• Most startups are born from people getting so frustrated with something in their daily experience that they start digging in and trying to find a solution.

  • Throwing darts at a wall is not how you pick a great idea. Anything worth doing takes time. Time to understand. Time to prepare. Time to get it right. You can fast-track a lot of things and skimp on others, but you cannot cheat time.

  • Your first hires are crucial—they’ll help you architect what your business and culture will become.

  • If you want to start a company, if you want to start anything, to create something new, then you need to be ready to push for greatness. And greatness doesn’t come from nothing. You have to prepare. You have to know where you’re headed and remember where you came from. You have to make hard decisions and be the mission-driven “asshole.”

  • No matter which route you take—VC or angel or strategic or bootstrap—starting a company is hard. Getting money is hard. There are no shortcuts, no easy path, no room for dumb luck. But if you do it right, if you choose the right people, then you’ll genuinely like your investors and they’ll help you through the tough times that always come with a startup. They’ll be there in sickness and in health and you’ll end up in a happy marriage. Maybe even a few of them. After that, all that’s left to do is build a business.

  • Do not think you can serve two masters. No matter what you’re building, you can never forget who you’re building it for. You can only have one customer. Choose wisely.

  • Writing by hand was important for me. I wasn’t staring at a screen, getting distracted by my email. A computer or a smartphone between you and the team is a huge barrier to focus and sends a clear message to everyone in the meeting: whatever I’m looking at on my screen is more important than you.

  • There will be no break unless you force yourself to take one.

  • Part of your job is not to go completely nuts at work and take it out on your team.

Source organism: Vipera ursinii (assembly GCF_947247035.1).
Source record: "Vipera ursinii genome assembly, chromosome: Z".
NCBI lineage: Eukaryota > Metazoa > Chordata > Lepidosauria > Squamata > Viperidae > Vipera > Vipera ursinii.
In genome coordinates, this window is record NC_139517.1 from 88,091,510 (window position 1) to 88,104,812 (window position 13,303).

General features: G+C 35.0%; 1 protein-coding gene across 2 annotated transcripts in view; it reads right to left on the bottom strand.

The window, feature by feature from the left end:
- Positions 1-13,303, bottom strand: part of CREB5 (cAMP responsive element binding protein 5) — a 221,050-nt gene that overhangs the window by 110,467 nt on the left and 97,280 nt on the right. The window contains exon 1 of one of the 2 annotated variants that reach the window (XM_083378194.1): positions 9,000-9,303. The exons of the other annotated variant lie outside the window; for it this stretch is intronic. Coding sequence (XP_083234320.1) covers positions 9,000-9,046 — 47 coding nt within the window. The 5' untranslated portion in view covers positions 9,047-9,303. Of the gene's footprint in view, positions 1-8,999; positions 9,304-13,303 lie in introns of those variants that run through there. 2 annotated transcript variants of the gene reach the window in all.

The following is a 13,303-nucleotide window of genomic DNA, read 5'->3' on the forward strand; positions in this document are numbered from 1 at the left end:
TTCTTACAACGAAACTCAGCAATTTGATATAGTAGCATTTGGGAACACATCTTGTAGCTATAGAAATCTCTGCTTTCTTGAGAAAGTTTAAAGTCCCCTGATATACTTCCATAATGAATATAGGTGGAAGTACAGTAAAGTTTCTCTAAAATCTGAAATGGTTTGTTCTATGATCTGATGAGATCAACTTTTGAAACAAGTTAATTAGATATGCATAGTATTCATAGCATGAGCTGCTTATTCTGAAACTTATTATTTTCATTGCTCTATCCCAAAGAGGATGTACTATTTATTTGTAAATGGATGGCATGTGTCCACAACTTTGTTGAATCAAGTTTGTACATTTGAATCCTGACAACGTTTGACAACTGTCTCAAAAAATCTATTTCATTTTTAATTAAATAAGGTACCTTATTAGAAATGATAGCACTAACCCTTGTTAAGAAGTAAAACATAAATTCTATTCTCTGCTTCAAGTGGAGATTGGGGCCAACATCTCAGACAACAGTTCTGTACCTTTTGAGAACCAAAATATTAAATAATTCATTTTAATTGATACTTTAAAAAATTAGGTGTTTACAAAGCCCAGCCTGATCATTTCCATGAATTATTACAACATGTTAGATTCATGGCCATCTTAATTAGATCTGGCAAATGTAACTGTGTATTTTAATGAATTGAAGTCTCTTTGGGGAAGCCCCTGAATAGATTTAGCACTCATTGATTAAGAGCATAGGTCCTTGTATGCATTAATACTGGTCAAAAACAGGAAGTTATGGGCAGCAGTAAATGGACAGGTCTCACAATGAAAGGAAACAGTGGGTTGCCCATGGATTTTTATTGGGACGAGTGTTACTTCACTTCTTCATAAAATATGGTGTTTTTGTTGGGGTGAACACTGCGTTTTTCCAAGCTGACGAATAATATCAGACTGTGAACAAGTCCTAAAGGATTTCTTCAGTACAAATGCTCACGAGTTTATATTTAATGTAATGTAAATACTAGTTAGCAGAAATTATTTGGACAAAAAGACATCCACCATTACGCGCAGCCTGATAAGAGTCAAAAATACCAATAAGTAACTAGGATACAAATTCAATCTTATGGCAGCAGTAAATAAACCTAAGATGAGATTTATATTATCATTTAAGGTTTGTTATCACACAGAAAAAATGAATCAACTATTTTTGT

• There are moments where you simply cannot function as a human, never mind a leader, and you need to recognize them and walk out the door. Don’t make a bad decision because you’re frustrated and overworked—get your head on straight and come in fresh the next day.

  • If something is your fault, tell them what you did. Tell them what you’ve learned from it. And tell them how you’ll prevent it from ever happening again. No evading, blaming, or making excuses. Just accept responsibility and be a grown-up.

  • Every failure is a learning experience. A complete meltdown is a PhD program.

  • So when bringing in new employees—especially execs—you shouldn’t just throw them in the deep end, hand them a branded company notebook, and think you’re done. The first month or two are crucial and should be a period of positive micromanagement.

  • You can’t wait for the perfect A+ candidate to appear for every single empty slot. You need to hire. The best of the best don’t always want to join a big team, or they’re tied up in another job, or you can’t afford them or give them the titles or responsibilities they want.

  • It’s either grow or die. Stasis is stagnation. Change is the only option.

  • Change is growth and growth is opportunity. Your company is an organism; its cells need to divide to multiply, they need to differentiate to become something new. Don’t worry about what you’re going to lose—think about what you’re going to become.

  • At its core, designing simply means thinking through a problem and finding an elegant solution. Anyone can do that. Everyone should.

  • Being a good designer is more a way of thinking than a way of drawing. It’s not just about making things pretty—it’s about making them work better.

  • Literally the only way to make a really good product is to dig in, analyze your customer’s needs, and explore all the possible options (including the unexpected ones).

  • There are no perfect designs. There are always constraints. But you choose the best of all the options—aesthetically, functionally, and at the necessary price point.

  • Not everyone can be a great designer, but everyone can think like one. Designing isn’t something in your DNA that you’re simply born with—it’s something you learn.

  • To be a great designer you can’t lock yourself in a room—you have to connect with your team, with your customer and their environment, and other teams who may have innovative ideas to bring to the table. You have to understand your customer’s needs and all the different ways you can address them. You have to look at a problem from all angles. You have to get a little creative. And you have to notice the problem in the first place.